In the lasts posts I talked about a Bayesian agent in a stationary environment. The flagship example was tossing a coin with uncertainty about the parameter. As time goes by, he learns the parameter. I hinted about the distinction between `learning the parameter’, and `learning to make predictions about the future as if you knew the parameter’. The former seems to imply the latter almost by definition, but this is not so.

Because of its simplicity, the i.i.d. example is in fact somewhat misleading for my purposes in this post. If you toss a coin then your belief about the parameter of the coin determines your belief about the outcome tomorrow: if at some point your belief about the parameter is given by some {\mu\in [0,1]} then your prediction about the outcome tomorrow will be the expectation of {\mu}. But in a more general stationary environment, your prediction about the outcome tomorrow depends on your current belief about the parameter and also on what you have seen in the past. For example, if the process is Markov with an unknown transition matrix then to make a probabilistic prediction about the outcome tomorrow you first form a belief about the transition matrix and then uses it to predict the outcome tomorrow given the outcome today. The hidden markov case is even more complicated, and it gives rise to the distinction between the two notions of learning.

The formulation of the idea of `learning to make predictions’ goes through merging. The definition traces back at least to Blackwell and Dubins. It was popularized in game theory by the Ehuds, who used Blackwell and Dubins’ theorem to prove that rational players will end up playing approximate Nash Equilibrium. In this post I will not explicitly define merging. My goal is to give an example for the `weird’ things that can happen when one moves from the i.i.d. case to an arbitrary stationary environment. Even if you didn’t follow my previous posts, I hope the following example will be intriguing for its own sake.

Every day there is a probability {1/2} for eruption of war (W). If no war erupts then the outcome is either bad economy (B) or good economy (G) and is a function of the number of peaceful days since the last war. The function from the number of peaceful days to outcome is an unknown parameter of the process. Thus, a parameter is a function {\theta:\{1,2,\dots\}\rightarrow\{\text{B},\text{G}\}}. I am going to compare the predictions about the future made by two agents: Roxana, who knows {\theta} and Ursula, who faces some uncertainty about {\theta} represented by a uniform belief over the set of all parameters. Both Roxana and Ursula don’t know the future outcomes and since both of them are rational decision makeres, they both use Bayes’ rule to form beliefs about the unknown future given what they have seen in the past.

Consider first Roxana. In the terminology I introduced in previous posts, she faces no structural uncertainty. After a period of {k} consecutive peaceful days Roxana believes that with probability {1/2} the outcome tomorrow will be W and with probability {1/2} the outcome tomorrow will be {\theta(k)}.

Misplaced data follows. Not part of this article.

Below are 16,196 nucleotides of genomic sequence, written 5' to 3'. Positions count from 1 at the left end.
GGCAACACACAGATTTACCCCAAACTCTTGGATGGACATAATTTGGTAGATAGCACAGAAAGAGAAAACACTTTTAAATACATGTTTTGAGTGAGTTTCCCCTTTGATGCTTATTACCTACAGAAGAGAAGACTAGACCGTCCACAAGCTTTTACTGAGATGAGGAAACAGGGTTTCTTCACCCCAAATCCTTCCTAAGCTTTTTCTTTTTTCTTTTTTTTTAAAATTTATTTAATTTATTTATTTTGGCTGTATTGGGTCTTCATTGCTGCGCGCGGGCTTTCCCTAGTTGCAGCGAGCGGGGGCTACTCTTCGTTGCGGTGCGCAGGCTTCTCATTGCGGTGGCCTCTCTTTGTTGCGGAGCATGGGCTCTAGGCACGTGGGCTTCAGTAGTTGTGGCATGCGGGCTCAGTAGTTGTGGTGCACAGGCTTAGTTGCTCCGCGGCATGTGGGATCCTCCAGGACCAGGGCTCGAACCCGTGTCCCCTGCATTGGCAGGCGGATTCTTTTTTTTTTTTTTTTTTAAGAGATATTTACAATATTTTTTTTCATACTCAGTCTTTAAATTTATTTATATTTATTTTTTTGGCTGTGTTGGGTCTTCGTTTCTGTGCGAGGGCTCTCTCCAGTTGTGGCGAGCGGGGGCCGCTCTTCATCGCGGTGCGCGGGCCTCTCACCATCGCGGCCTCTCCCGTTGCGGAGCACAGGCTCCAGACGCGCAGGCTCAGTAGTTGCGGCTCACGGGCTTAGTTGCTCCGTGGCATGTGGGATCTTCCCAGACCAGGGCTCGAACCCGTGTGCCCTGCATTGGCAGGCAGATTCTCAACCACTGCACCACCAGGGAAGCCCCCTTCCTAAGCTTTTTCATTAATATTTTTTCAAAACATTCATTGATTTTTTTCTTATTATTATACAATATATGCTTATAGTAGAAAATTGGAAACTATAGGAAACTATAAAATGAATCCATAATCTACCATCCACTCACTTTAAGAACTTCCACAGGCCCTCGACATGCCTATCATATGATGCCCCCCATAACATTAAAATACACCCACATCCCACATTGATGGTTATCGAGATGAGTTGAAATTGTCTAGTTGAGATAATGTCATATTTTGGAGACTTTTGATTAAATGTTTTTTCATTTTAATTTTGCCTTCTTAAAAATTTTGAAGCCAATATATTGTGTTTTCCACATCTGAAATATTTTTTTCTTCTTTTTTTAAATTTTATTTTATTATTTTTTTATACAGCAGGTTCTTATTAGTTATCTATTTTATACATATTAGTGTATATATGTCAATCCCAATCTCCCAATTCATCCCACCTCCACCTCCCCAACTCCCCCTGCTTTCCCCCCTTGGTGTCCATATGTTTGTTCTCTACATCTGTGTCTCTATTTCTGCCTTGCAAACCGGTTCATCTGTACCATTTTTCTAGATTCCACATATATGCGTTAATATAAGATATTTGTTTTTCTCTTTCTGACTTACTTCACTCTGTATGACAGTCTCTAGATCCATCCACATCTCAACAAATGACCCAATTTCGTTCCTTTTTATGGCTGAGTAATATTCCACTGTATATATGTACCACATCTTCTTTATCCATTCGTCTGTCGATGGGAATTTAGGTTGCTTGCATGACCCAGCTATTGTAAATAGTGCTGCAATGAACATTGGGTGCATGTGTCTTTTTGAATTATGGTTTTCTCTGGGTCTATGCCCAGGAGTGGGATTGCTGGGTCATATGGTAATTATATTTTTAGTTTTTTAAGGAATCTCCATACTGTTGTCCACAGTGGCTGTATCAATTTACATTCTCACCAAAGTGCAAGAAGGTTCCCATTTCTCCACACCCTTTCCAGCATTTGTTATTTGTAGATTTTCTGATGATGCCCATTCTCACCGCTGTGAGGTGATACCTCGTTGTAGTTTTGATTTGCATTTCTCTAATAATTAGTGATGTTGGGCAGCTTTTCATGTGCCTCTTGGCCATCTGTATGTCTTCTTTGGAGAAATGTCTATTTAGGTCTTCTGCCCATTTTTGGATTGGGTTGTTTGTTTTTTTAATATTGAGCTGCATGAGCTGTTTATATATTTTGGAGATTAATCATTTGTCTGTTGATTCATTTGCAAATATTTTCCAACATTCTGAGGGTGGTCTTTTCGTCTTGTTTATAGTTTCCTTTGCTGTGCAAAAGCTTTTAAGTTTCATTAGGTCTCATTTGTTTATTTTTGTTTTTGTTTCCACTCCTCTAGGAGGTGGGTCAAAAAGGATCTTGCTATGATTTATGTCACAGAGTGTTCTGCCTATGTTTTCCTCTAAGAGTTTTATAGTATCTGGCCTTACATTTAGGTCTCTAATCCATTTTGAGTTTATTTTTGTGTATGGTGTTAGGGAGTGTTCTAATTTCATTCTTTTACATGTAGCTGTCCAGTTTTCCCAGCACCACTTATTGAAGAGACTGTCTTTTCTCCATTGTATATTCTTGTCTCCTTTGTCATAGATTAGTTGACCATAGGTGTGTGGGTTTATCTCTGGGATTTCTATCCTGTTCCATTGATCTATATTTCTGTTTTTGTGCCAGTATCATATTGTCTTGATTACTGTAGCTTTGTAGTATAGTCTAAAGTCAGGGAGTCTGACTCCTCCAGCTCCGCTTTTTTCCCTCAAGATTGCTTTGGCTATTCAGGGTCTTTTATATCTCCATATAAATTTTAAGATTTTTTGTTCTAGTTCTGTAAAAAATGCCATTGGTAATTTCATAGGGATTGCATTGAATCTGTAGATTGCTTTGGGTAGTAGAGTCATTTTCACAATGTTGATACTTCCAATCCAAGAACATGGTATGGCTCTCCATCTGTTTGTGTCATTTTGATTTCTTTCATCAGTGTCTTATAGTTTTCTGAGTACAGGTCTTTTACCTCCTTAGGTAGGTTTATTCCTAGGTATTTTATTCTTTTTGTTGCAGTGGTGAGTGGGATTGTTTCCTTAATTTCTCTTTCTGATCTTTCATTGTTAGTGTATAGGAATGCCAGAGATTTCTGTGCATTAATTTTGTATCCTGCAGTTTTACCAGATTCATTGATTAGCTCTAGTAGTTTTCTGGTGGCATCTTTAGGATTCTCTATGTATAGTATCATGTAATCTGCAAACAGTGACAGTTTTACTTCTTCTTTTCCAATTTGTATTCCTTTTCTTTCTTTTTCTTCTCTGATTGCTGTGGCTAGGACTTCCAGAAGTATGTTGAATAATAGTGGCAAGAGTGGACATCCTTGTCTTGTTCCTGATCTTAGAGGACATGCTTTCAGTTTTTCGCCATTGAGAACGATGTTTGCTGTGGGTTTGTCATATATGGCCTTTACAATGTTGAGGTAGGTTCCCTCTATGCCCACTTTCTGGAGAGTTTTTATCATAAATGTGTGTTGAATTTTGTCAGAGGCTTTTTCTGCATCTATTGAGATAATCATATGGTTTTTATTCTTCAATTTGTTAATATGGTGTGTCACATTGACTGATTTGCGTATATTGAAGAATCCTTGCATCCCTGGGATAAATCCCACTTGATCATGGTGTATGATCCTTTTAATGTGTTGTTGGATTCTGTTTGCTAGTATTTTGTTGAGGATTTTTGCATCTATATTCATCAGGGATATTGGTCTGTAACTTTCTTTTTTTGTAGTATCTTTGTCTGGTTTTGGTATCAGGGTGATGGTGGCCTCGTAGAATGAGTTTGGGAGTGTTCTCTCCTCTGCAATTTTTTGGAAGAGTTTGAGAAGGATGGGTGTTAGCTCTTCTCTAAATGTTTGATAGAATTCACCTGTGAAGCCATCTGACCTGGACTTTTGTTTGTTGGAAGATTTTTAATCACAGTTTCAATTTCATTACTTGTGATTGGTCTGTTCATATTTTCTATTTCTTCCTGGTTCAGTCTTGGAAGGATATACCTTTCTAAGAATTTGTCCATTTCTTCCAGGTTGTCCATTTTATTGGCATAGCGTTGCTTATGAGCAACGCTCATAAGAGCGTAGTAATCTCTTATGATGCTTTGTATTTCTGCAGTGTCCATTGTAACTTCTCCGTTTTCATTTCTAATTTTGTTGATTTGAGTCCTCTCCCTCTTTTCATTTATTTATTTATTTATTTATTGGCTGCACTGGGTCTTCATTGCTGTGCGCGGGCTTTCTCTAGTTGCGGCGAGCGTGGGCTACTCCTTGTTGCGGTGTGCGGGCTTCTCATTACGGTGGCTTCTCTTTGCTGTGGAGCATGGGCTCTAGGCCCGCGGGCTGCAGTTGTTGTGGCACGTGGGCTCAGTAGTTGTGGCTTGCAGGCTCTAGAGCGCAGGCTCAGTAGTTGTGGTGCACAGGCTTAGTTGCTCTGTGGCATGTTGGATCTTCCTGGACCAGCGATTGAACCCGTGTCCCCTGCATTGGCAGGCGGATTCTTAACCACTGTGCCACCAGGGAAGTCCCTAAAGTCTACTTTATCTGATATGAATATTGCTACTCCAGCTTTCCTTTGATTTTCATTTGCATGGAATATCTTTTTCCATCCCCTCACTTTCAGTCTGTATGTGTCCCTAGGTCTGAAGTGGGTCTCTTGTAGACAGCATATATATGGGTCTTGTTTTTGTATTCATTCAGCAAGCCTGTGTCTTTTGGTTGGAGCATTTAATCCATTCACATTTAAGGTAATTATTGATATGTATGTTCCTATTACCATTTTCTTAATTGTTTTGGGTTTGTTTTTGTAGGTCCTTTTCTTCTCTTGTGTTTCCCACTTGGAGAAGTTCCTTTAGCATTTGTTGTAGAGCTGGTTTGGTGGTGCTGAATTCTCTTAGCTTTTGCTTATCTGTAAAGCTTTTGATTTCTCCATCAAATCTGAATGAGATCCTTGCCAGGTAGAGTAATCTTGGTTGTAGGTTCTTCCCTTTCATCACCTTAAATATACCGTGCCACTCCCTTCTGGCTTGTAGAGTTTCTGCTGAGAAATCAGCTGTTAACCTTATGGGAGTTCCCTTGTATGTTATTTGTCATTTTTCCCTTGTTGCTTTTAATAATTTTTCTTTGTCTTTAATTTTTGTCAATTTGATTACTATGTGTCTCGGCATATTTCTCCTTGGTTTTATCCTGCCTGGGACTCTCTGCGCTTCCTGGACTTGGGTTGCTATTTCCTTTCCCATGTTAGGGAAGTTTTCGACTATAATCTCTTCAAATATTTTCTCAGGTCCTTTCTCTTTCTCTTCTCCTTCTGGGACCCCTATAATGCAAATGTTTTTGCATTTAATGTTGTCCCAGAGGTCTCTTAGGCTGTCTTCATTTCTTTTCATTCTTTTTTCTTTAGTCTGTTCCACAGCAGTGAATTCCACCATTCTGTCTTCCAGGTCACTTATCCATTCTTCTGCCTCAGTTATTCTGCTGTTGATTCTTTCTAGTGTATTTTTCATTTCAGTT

Now consider Ursula. While she does not initially know {\theta}, as times goes by she learns it. What do I mean here by learning ? Well, suppose Ursula starts observing the outcomes and she sees G,B,W,B,G,…. From this information Ursula she deduces that {\theta(1)=\text{B}}, so that if a peaceful day follows a war then it has a bad economy. Next time a war pops up Ursula will know to make a prediction about the outcome tomorrow which is as accurate as Roxana’s prediction. Similarly Ursula can deduce that {\theta(2)=\text{G}}. This way Ursula gradually deduces the values of {\theta(k)} while she observes the process. However, and this is the punch line, for every {k\in\{1,2,3,\dots\}} there will be a time when Ursula observes {k} consecutive peaceful day for the first time and at this day her prediction about the next outcome will be {1/2} for war, {1/4} for good economy and {1/4} for bad economy. Thus there will always be infinitely many occasions in which Ursula’s prediction differ from Roxana.

So, Ursula does learn the parameter in the sense that she gradually deduce more and more values of {\theta(k)}. However, because at every point in time she may require a different value of {\theta(k)} — This is the difference between the stationary environment and the i.i.d. environment ! — there may happen infinitely many times in which she has not yet been able to deduce the value of the parameter which she needs in order to make a prediction about the outcome tomorrow.

You may notice that Ursula does succeed in making predictions most of the times. In fact, the situations when she fails become more and more rare, after observing longer and longer blocks of peaceful days. Indeed, Nabil and I formalize this idea and show that this is the case in every stationary environment with structural uncertainty: the observer makes predictions approximately as if he knew the parameter in almost every day. For that, we use a weak notion of merging which was suggested by Lehrer and Smorodinsky. If you are interested then this is a good time to look at our paper.